The 3DS version has a completely redone UI that looks a lot like the one in the DQ 4-7 DS remakes. It seems poorly thought out, though. It doesn’t take advantage of the touchscreen, and it feels very archaic, like something out of an NES game. You're constantly sent back to the previous menu when buying or selling anything, you can't buy or sell multiples at once, you have to have a character carry an item for them to use it, and characters can't equip things directly from the bag. It’s very frustrating to work with. The way the bottom screen is used outside of the menus is really nice, though. You get a map for most areas on it, so it's much easier to make your way through dungeons and around towns, and there's a little shortcut menu you can use to quickly talk to your party members, Zoom, use Alchemy, or call your Sabrecat mount.

The thing that really made DQ8 stand out from previous DQ games when it came out was its 3rd person perspective and 3D world with a realistic scale. Even though many games around this time were already using 3rd person cameras and 3D worlds, most RPGs still used fixed camera angles and pre-rendered backgrounds. The realistically scaled 3D overworld made the game feel more like a huge epic adventure than ever before. Flat overhead maps could never capture the feeling of traveling through a DQ world like this.

I really love how the environments in this game look, even if the graphics look outdated now. I think this game captures the look of an Akira Toriyama anime and the classic DQ games much better than DQXI. It's the softer more cartoony look to everything that's missing from DQXI that makes DQVIII look more like classic DQ.

DQ8 feels a bit clumsy to control compared to DQXI, though. The camera can be pretty annoying, especially indoors. It runs into walls, won’t back up through walls, and it can’t see through walls behind you, either. The game also has no jump button to deal with all the new levels of verticality introduced by the 3D game world, so there's a lot of running around rocks, small blocks, and fences in the environment. You also can't fall off the side of a hill if it's too high or too steep, so you have to take the long way around in a lot of places while exploring the overworld, which gets annoying.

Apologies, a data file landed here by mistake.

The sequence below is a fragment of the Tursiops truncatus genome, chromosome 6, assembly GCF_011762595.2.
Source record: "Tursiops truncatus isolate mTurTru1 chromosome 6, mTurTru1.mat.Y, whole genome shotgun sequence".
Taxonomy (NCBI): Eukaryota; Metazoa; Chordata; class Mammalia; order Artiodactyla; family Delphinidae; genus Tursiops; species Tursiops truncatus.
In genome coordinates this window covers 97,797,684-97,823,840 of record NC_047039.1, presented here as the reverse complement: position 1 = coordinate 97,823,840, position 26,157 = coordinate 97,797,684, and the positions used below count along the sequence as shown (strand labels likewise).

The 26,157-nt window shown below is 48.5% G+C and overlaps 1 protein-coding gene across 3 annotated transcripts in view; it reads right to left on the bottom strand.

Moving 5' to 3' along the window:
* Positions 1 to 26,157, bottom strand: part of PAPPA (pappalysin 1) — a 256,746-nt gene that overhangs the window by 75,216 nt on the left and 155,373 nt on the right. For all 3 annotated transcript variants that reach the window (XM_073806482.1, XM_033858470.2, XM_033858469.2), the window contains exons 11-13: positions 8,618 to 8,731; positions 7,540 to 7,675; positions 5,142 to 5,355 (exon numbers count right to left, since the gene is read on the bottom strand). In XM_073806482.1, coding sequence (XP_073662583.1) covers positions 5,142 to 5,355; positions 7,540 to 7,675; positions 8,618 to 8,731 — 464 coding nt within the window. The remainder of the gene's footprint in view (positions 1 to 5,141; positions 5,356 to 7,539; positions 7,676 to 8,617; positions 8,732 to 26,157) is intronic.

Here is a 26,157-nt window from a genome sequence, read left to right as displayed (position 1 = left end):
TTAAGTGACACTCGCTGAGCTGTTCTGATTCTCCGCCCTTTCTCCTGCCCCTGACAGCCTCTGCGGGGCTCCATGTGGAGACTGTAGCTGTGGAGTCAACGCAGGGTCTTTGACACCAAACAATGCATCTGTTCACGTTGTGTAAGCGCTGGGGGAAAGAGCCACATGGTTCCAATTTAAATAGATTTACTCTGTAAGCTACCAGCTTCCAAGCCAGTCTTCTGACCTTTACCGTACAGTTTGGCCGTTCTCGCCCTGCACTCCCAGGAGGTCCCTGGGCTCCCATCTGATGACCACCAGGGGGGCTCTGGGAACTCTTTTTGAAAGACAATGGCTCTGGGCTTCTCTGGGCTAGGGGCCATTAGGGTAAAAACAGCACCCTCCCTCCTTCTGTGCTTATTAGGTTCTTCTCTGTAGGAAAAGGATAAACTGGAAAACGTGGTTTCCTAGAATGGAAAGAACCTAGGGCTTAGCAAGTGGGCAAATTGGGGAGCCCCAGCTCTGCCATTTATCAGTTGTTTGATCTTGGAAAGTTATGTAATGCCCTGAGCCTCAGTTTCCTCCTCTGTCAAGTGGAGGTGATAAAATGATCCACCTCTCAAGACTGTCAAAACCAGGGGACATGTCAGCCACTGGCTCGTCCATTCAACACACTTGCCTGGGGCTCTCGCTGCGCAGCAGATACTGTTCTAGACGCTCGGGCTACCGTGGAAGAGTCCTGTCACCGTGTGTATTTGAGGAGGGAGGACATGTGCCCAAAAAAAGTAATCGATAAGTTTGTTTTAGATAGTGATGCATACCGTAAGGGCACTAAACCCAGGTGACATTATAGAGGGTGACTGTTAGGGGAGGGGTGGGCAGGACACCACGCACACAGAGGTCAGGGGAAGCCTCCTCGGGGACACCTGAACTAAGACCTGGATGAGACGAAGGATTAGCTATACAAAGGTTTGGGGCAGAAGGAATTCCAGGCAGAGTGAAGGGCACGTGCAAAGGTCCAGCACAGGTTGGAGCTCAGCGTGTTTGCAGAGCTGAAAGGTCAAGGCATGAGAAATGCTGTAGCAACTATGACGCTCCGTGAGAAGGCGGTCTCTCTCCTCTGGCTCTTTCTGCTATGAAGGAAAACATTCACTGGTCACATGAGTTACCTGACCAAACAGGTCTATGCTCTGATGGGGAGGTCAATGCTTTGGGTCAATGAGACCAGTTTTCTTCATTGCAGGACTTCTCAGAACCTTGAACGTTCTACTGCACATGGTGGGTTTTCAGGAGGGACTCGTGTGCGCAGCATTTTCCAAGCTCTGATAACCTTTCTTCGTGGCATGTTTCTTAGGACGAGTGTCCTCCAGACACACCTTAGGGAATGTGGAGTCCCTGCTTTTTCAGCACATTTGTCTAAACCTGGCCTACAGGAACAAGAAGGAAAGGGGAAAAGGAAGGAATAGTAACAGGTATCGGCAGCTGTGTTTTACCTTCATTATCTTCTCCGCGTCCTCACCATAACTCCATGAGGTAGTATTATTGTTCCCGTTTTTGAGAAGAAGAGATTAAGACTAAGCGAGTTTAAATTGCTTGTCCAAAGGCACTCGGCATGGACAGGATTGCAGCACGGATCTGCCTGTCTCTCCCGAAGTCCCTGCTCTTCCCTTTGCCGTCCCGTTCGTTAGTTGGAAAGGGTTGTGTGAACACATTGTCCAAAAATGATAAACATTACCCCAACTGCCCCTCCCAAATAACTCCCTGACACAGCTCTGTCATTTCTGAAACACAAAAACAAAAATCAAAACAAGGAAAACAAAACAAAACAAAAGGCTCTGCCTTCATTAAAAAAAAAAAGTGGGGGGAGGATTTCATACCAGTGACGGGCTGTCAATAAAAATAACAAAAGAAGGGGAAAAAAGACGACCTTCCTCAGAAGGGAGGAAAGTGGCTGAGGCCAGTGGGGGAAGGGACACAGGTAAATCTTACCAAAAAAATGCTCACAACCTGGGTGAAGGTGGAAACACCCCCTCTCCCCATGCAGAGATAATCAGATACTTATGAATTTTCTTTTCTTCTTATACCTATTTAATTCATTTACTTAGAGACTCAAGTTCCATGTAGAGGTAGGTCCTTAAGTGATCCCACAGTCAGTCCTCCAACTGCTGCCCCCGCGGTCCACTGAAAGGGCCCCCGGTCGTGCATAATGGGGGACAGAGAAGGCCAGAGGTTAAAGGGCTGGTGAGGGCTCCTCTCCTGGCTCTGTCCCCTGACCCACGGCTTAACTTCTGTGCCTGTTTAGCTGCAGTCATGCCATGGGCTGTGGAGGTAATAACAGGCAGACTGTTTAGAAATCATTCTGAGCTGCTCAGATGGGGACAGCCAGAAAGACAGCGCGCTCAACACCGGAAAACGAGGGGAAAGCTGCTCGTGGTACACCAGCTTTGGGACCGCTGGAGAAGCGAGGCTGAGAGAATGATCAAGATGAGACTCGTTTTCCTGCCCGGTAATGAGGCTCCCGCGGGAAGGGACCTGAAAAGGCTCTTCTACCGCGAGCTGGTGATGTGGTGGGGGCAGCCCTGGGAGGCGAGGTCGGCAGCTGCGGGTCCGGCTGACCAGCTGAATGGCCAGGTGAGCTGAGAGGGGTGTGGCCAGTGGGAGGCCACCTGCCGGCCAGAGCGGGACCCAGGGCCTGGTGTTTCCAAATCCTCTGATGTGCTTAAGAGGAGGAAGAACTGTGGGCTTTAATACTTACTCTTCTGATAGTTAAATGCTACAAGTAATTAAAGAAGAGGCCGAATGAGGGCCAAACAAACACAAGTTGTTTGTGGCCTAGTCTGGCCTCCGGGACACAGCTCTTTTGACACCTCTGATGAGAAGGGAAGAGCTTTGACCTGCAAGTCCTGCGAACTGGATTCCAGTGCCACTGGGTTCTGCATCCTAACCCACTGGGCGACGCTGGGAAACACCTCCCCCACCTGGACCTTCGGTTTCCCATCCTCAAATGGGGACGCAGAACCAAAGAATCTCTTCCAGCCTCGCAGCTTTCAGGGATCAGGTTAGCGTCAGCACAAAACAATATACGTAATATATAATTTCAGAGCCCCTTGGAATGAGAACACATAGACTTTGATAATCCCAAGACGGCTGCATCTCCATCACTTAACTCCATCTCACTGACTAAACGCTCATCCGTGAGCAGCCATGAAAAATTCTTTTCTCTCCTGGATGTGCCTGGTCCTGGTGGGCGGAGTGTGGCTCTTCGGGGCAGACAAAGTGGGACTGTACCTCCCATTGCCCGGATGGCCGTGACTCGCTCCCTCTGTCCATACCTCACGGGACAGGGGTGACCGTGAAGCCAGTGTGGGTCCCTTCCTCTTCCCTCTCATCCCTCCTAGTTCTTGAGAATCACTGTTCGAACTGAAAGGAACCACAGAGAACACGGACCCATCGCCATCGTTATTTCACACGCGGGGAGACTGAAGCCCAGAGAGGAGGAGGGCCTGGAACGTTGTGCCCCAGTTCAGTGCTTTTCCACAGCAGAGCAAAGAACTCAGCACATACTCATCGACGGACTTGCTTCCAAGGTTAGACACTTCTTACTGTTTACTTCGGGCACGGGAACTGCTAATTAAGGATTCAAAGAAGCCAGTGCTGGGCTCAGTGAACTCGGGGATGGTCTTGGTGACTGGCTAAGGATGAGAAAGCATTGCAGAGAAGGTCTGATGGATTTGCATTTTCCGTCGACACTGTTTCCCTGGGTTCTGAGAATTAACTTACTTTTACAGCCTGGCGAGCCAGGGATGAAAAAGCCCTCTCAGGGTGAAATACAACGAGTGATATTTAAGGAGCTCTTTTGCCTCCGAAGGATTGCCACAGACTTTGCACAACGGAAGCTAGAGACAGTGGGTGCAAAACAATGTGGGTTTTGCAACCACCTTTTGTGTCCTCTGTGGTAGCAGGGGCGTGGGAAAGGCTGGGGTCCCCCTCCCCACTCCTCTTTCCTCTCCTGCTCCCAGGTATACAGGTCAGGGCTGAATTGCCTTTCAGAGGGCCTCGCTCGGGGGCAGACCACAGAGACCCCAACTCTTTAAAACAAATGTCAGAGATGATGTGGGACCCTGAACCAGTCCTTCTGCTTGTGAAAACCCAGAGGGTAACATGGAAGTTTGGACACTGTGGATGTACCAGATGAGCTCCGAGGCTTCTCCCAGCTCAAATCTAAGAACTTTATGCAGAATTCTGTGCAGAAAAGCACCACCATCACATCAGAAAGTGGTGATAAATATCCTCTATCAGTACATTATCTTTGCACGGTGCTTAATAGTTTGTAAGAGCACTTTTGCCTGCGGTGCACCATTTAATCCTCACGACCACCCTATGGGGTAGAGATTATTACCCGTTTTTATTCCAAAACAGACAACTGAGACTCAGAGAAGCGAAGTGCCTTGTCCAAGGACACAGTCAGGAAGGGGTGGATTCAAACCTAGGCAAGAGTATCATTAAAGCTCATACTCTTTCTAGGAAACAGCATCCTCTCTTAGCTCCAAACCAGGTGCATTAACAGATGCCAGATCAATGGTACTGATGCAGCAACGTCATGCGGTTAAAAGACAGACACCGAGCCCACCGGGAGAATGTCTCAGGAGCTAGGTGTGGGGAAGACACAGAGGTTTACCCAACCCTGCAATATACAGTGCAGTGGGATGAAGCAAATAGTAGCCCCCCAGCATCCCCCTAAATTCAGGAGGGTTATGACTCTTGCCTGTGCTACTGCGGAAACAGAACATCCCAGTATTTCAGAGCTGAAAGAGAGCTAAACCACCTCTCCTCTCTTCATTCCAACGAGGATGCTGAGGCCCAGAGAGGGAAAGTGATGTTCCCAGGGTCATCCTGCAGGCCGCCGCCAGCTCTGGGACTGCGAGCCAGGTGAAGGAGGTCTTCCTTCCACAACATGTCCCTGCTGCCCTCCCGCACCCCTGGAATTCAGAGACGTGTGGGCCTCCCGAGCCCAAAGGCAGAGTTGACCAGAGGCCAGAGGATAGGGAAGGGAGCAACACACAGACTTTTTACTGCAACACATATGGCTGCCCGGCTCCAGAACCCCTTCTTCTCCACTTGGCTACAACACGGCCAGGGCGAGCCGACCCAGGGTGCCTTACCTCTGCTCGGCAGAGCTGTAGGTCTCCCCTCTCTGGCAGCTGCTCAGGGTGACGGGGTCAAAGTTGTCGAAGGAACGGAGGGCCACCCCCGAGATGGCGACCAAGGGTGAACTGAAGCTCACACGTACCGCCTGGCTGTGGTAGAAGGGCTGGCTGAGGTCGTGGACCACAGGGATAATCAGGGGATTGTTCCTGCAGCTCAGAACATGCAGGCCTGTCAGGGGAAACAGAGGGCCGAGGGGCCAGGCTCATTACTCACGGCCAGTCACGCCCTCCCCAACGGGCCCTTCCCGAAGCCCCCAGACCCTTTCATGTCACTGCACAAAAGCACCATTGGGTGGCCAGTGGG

The graphics are noticeably downgraded from the PS2 version, but the game still looks pretty nice for a 3DS game. The framerate is 30ish now, but it's pretty steady. The lighting effects are almost completely gone, textures don't have as many blended in textures for paths on the ground and stuff, so they're not as varied, and the anisotropic filtering cuts off about 2 feet in front of your character, so textures viewed at an angle look really blurry. There is also a lot of pop-in everywhere, especially in the overworld. The game doesn't look quite as jaggy and low res on a 3DS screen as a PS2 game on an HD TV, at least. And they did add the roaming enemies in the world without tanking the framerate, which is quite a feat for the 3DS.

I'm not a big fan of this soundtrack. The downgrade from the PS2 version’s orchestral soundtrack makes a huge difference. This just sounds like every other DQ game on DS, and also DQXI. The voice acting is pretty good, though. The delivery felt a bit slow at times, but all the voices felt right for each character. I especially enjoyed Yangus’ VO. Cor blimey! I thought the accents were well done, and not unintelligible, like they used to be in text form in some of those older DQ localizations, too.

I really enjoyed this game. This is my favorite DQ after DQXI now. It is a very traditional and old-school DQ game, but I really like the story and characters. And even though the graphics are not as good as in the PS2 game, they really make me feel like I’m playing in huge Akira Toriyama style fantasy world. RPG fans should definitely set aside 70 hours or so and go back to the 3DS to play this gem.